But we’re not here to take the easy route, are we? So let’s all start taking the time to check in with ourselves, to make sure that the stuff that we say and do actually promotes the changes that we want to see in the world. Let’s take a long, hard look at our thoughts and beliefs, and try harder to call ourselves out before anyone else can. And let’s all try to take few moments every night to repeat bodily autonomy is a necessity five times, out loud, in front of the mirror.

Because, you guys? This is our movement. And it’s our job to continue to make it a better, safer, happier place.


49 Responses to “10 Reasons Feminism Might Not Be For You”

  1. R.J. Crum September 18, 2014 at 3:09 am #

    I am really enjoying your blogs and this one is especially wonderful. Thanks for writing- you’ve given me so much to think about. Really terrific topics and I love your no BS attitude. Thanks again.



  2. Louise Fleming September 18, 2014 at 3:31 am #

    Brilliant and funny and well-written and I loved it!

  3. AmazingSusan September 18, 2014 at 3:46 am #

    Phew. I’m still a feminist 😉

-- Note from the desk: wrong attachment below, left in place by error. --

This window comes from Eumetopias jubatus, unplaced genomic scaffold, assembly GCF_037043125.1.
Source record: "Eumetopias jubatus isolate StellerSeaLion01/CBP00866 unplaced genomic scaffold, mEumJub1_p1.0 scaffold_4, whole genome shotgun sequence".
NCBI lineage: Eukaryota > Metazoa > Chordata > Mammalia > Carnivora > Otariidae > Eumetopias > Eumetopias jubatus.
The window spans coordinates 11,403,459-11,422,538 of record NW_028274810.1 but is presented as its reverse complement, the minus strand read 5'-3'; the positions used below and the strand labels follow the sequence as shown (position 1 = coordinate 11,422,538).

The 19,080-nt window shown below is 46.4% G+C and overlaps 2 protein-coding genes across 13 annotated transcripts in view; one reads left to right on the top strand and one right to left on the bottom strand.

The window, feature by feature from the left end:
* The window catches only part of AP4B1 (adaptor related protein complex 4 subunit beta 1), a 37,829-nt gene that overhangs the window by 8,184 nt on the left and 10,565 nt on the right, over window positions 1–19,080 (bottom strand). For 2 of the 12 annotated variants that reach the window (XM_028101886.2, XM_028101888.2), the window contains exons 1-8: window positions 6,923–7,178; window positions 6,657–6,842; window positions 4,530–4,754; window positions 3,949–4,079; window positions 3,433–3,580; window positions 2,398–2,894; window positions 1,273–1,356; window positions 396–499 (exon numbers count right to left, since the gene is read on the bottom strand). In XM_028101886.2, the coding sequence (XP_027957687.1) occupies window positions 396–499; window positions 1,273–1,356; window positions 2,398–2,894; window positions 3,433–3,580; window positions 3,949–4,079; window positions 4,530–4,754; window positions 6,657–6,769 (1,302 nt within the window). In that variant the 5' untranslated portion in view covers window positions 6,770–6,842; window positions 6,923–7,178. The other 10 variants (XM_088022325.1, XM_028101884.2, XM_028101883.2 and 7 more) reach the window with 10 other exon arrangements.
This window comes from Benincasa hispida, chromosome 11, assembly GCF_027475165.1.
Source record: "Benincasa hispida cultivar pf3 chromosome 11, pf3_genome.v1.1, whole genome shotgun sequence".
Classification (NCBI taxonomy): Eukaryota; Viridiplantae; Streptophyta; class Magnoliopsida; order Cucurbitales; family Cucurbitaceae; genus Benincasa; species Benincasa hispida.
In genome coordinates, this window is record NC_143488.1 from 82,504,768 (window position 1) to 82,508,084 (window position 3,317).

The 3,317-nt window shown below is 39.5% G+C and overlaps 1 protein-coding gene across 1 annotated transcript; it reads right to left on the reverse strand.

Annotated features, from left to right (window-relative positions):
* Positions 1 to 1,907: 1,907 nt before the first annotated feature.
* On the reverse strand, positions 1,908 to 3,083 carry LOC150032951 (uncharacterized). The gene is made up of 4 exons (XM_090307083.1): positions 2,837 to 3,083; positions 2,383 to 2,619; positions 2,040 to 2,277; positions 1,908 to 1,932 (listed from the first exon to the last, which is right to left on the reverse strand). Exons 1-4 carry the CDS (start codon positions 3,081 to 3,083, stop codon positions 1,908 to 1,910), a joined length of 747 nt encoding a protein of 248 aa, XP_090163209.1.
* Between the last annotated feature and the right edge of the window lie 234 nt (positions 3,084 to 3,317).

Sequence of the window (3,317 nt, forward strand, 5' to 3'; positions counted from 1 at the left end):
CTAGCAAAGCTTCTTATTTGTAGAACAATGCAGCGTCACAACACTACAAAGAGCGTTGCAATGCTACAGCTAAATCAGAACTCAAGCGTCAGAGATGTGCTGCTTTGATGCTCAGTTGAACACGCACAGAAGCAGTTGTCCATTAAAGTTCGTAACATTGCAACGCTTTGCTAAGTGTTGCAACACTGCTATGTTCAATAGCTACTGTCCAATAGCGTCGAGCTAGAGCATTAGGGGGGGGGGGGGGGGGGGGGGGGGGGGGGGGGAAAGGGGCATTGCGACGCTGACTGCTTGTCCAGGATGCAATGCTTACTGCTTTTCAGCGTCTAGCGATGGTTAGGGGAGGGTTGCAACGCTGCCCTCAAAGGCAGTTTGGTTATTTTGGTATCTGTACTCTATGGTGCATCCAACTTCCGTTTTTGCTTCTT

4. AmazingSusan September 18, 2014 at 3:48 am #

    P.S. I stopped watching at “make it more male friendly.” I mean WTF.

  5. smartypants196 September 18, 2014 at 4:06 am #

    Reblogged this on My Blog and commented:
    bellejar tells it like it is, sisters and brothers work to empower women and girls

  6. neighsayer September 18, 2014 at 4:33 am #

    Well done. I especially liked the early stuff in your post, about sub-groups, trans and such. I hate that every oppressed group has to fight for it’s rights alone. How there was the emancipation, then 50 years later, the women’s vote, 50 more years, black vote . . . drives me nuts. There should be one huge ‘Rights or EVERYBODY” movement, everybody helping each other.

    • neighsayer September 19, 2014 at 3:32 am #